One never senses judgment from Dano, Kazan, Gyllenhaal, or Mulligan—they recognize that there’s beauty even in the mistakes we make in life. It’s what makes…
Perhaps it’s the social and cultural crisis in which we find ourselves besieged by stories of police violence against minorities or the lingering sting of the Academy Award snubs for “Selma,” but this year’s Black Harvest Film Festival, starting this Saturday, August 8th at the Siskel Film Center, and continuing through the month, feels more essential than ever. Adding to this resonance is the fact that the 2015 Black Harvest line-up is heavy with great, socially conscious documentaries. It’s no accident. Sergio Mims, co-founder and co-programmer tells me that “this year’s line-up is more politically and socially conscious than in previous years. A large part of that is because of today’s politically charged environment that we are in, and filmmakers are responding to that, making their voices heard.”
The highlights start early as Marc Silver’s excellent “3 ½ Minutes, Ten Bullets” plays on August 9th (3pm) and August 10th (8pm) with a guest appearance by Lucia McBath, one of the film’s heartbreaking subjects. McBath is the mother of Jordan Davis, a young man who became nationally known after a confrontation at a Florida gas station ended in his murder. Michael Dunn claimed that he not only felt threatened by the vehicle of young black men next to him but that he thought one of them had a gun. His case would highlight inherent flaws in the “Stand Your Ground” defense as well as the prejudicial and deeply inaccurate way our media covers cases like this one. It was never about loud music, as the press inexplicably portrayed it. Whether you believe Dunn or Davis, it was about race and violence.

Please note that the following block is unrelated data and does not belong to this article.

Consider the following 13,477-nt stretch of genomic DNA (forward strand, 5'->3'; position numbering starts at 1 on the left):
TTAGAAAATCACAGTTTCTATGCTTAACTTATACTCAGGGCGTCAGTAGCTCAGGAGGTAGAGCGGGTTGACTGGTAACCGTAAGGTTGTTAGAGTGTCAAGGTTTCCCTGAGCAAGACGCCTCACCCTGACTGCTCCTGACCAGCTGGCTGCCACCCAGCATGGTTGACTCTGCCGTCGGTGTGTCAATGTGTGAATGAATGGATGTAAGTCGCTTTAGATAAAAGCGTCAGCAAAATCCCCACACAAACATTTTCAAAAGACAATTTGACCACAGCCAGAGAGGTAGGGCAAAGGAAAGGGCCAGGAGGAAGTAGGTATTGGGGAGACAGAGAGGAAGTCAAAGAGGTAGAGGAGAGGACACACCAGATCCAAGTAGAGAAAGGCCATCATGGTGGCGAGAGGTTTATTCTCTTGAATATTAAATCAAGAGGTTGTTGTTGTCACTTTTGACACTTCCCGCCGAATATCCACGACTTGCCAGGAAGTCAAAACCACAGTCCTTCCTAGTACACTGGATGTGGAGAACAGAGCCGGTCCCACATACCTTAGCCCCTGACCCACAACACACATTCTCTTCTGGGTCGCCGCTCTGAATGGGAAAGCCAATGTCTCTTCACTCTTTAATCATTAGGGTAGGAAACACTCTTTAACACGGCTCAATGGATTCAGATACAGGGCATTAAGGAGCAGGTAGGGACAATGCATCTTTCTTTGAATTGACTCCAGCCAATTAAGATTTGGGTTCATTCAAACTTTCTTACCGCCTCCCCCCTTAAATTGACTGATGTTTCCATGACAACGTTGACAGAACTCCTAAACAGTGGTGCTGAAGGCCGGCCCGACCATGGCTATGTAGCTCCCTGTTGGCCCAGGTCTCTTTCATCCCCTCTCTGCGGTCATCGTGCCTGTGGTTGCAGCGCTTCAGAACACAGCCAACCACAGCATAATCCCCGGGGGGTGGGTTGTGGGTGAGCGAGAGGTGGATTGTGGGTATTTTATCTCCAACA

Silver could have taken any number of approaches to this tragic story, but he deftly allows it to unfold primarily through expertly-edited courtroom footage. He also spends a lot of time with Jordan’s friends and families, painting a portrait of a victim that our journalistic establishment seemed afraid to do. The brilliance of “Ten Bullets” is in how it avoids blanket statements about the sad state of our country, staying away from talking-head generalizations and focusing on this specific, heartbreaking story. It’s excellent.
Also surprisingly excellent but with nowhere near the profile of “Ten Bullets,” which has already received a theatrical release in NYC after its Sundance premiere earlier this year, is the fantastic “Takin’ Place,” which plays on August 21st (8:30pm) and August 27th (8:15pm). One of the most consistently excellent elements of Black Harvest has been how much it supports local filmmakers, often finding phenomenal talent right here in our wonderful city.
The talent here is director Cyrus Dowlatshahi, who captures Chicago’s South Side in the ‘10s in ways that other filmmakers have failed to do. Using a fly-on-the-wall, non-judgmental approach, Dowlatshahi merely spends time with the people working, living, loving and fighting to survive every day on the streets of Chicago. He intercuts time in a salon with some outspoken customers with ride-alongs with the talkative Jerk Man (a chicken delivery man), who describes the landscape of a part of the country often called "Chi-raq." The filmmaker gets the most emotional mileage out of a memorable grandmother has watched too many of her kids and grandkids go down the wrong path, and will not put up with more nonsense. Delicately, “Takin’ Place” captures struggle and joy, often taking place in the same conversation. What these people have in common most of all is taking life one day at a time, one encounter, one crisis. As the Jerk Man says, “I cross bridges as I reach them.” Dowlatshahi’s film has the power to create bridges for all of us to cross.